“Nor is the mere knowledge by the defense of the claimed damages sufficient to excuse the pleading requirement.” Id. If the point regarding the absolute requirement to plead special damages was too subtle, it was repeatedly made in Jimenez. “If special damages are claimed, they must be ‘specifically stated’ in the appropriate pleading.” Id. at 92. “Special damages must, therefore, be particularly specified in a complaint in order to apprise the opposing party of the nature of the special damages claimed. If special damages are not specifically pled, then evidence of them is inadmissible.” Id. at 93. “More importantly for purposes of the present case, damages may not be awarded on a claim that is not contained within the pleadings.” Id.; see JP Morgan Chase Bank Nat’l Ass’n v. Colletti Invs., LLC, 199 So. 3d 395 (Fla. 4th DCA 2016) (holding that defendant’s admitted knowledge from discovery and pleadings that plaintiff sought special damages in some but not all counts, cannot overcome plaintiff’s failure to adequately plead special damages in only count of complaint on which plaintiff prevailed).
As with most rules, there is an exception, here a single exception, to limiting a trial to the issues actually pled. “Under existing rules the only instance in which legal issues not raised in the pleadings may be tried and decided is where the issue, although not pled, is tried by consent of the parties.” Hart Props., 159 So. 2d at 239 (emphasis added). That single exception is currently embodied in Florida Rule of Civil Procedure 1.190(b): “When issues not raised by the pleadings are tried by express or implied consent of the parties, they shall be treated in all respects as if they had been raised in the pleadings.”7 Given State Farm’s initial requests and repeated objections aimed at excluding aggravation of preexisting conditions from the trial, any suggestion that the issue was tried by consent is unsupported. However, that is what Davis implicitly claimed during trial when moving to amend her pleadings to conform to the evidence, which motion the trial court correctly denied.8
“[A] claim for special damages such as the aggravation of a preexisting condition must be pled and it is per se reversible error for a trial court to permit evidence of such damages absent a pleading claiming such.” Carnival Cruise Lines v. Nunez, 646 So. 2d 831, 833 (Fla. 3d DCA 1994). “It has been held that it is automatic reversible error for the trial court to permit evidence of special damages without a pleading claiming such.” MGH Enters., Inc., 536 So. 2d at 318.
Accordingly, as to State Farm’s first argument, we hold that the trial court erred in permitting the unpled claim for aggravation damages to become any part of the trial. We reverse and remand for a new trial limited to the cause and amount of future medical expenses, if any, and the cause and amount of future non-economic damages, if any, which shall not, for reasons explained below, include any damages for aggravation of preexisting conditions or injuries.Failure to Direct Verdict on Aggravation Damages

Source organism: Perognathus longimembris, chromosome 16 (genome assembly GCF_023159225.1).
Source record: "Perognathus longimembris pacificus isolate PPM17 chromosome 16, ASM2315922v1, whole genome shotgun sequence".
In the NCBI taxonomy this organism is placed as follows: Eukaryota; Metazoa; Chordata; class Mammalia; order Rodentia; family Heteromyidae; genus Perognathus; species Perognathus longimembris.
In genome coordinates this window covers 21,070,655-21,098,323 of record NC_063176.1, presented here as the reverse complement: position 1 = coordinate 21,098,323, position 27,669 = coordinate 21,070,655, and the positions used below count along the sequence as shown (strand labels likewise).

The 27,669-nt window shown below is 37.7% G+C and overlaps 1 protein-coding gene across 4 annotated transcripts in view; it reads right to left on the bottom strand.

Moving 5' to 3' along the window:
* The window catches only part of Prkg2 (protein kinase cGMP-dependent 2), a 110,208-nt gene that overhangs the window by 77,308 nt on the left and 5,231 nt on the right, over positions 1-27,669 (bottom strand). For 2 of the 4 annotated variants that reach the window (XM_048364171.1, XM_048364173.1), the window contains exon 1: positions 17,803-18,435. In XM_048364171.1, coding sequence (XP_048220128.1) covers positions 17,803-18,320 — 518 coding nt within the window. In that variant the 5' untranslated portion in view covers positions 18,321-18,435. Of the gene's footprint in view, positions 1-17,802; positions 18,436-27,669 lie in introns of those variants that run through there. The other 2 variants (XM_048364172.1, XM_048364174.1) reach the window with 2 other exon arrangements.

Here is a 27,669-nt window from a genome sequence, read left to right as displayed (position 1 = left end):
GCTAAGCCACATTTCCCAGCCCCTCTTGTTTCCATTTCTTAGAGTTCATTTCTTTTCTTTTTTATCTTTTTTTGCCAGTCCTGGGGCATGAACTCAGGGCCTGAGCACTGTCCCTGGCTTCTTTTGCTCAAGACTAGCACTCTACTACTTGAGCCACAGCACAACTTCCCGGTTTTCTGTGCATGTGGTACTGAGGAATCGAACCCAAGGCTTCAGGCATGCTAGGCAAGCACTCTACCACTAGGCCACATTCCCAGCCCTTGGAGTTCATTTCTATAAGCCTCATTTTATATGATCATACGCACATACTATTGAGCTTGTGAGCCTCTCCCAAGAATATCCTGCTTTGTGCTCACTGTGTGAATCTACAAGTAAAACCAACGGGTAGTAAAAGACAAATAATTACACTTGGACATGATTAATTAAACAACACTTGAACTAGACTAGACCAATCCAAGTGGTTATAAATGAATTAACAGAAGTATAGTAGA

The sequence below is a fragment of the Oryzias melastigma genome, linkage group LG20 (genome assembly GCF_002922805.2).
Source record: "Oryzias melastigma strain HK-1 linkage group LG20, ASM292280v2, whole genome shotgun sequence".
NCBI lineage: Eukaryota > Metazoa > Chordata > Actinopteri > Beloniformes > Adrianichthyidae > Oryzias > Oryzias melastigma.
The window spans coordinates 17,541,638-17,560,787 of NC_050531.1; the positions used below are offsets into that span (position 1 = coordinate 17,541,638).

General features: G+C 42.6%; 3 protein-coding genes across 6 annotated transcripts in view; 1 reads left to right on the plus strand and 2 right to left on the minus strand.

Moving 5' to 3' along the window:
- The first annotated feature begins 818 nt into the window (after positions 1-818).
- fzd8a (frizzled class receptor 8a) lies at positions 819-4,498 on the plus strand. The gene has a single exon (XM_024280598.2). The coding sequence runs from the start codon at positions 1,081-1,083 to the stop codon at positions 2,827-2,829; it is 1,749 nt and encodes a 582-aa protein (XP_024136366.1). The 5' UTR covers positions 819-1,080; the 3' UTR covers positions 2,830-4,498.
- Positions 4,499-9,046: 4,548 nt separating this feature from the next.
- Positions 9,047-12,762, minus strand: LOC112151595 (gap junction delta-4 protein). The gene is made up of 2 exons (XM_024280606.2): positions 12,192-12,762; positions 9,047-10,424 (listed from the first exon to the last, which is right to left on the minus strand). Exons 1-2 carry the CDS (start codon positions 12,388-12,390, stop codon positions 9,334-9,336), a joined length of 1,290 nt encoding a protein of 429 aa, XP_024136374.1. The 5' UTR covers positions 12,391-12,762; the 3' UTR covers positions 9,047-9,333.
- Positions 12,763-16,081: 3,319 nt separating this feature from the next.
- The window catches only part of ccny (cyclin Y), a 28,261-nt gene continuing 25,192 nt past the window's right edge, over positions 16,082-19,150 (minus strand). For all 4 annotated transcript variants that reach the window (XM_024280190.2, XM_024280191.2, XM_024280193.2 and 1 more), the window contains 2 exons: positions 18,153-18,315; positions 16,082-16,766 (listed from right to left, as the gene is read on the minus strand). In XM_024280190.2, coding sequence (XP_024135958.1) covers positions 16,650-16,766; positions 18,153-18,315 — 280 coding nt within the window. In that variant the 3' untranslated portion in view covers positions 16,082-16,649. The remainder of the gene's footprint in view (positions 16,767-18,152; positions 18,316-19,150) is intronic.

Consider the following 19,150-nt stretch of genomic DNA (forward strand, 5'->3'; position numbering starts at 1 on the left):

State Farm’s second argument is that the trial court erred in denying its motion for directed verdict based on the lack of any evidence that the subject collision aggravated any preexisting conditions that Davis may have had. As noted above, Davis’ medical witnesses all testified that the subject wreck was the sole cause of her injuries and related complaints. Contrarily, State Farm’s medical expert testified that all of Davis’ complaints were simply the progressive effects of her prior medical conditions which were unrelated to the collision. Absolutely no evidence was presented by either side to the effect that the collision aggravated any prior condition, disease, or injury.
As the cases discussed below demonstrate, under those circumstances, it was error to instruct the jury on aggravation of preexisting conditions and to include aggravation damages in the verdict form. The following cases found it was or would have been error to permit the jury to consider aggravation damages when no evidence was presented on aggravation of preexisting conditions. Although less clear, it would additionally appear that in some of them, either aggravation damages were not pled or if pled, that theory was not properly pursued at trial.
Llompart v. Lavecchia involved a man who, before his car wreck, “was a wage-earning, functional human being but that, by his bizarre behavior, he showed an abnormal mental adjustment to life.” 374 So. 2d 77, 78 (Fla. 3d DCA 1979). Following the multi-car collision, Llompart quit speaking, bathing and shaving; he became very nervous, quit working, became totally withdrawn, and adopted infantile behavior such as clinging to his wife who had to physically feed him. Id. at 78-79. The Third District observed that the plaintiffs’ complaint asserted a direct causal relationship from the accident that led to Llompart’s current condition. Id. at 80.
The element of a pre-existing injury was introduced by the defendants, in rebuttal to plaintiffs’ contention that Llompart’s condition was caused by the accident, when they showed a continuing course of conduct over many years from which the jury could reasonably conclude that Llompart’s condition immediately prior to trial was a natural result of the development of a disease which was engendered or began many years ago.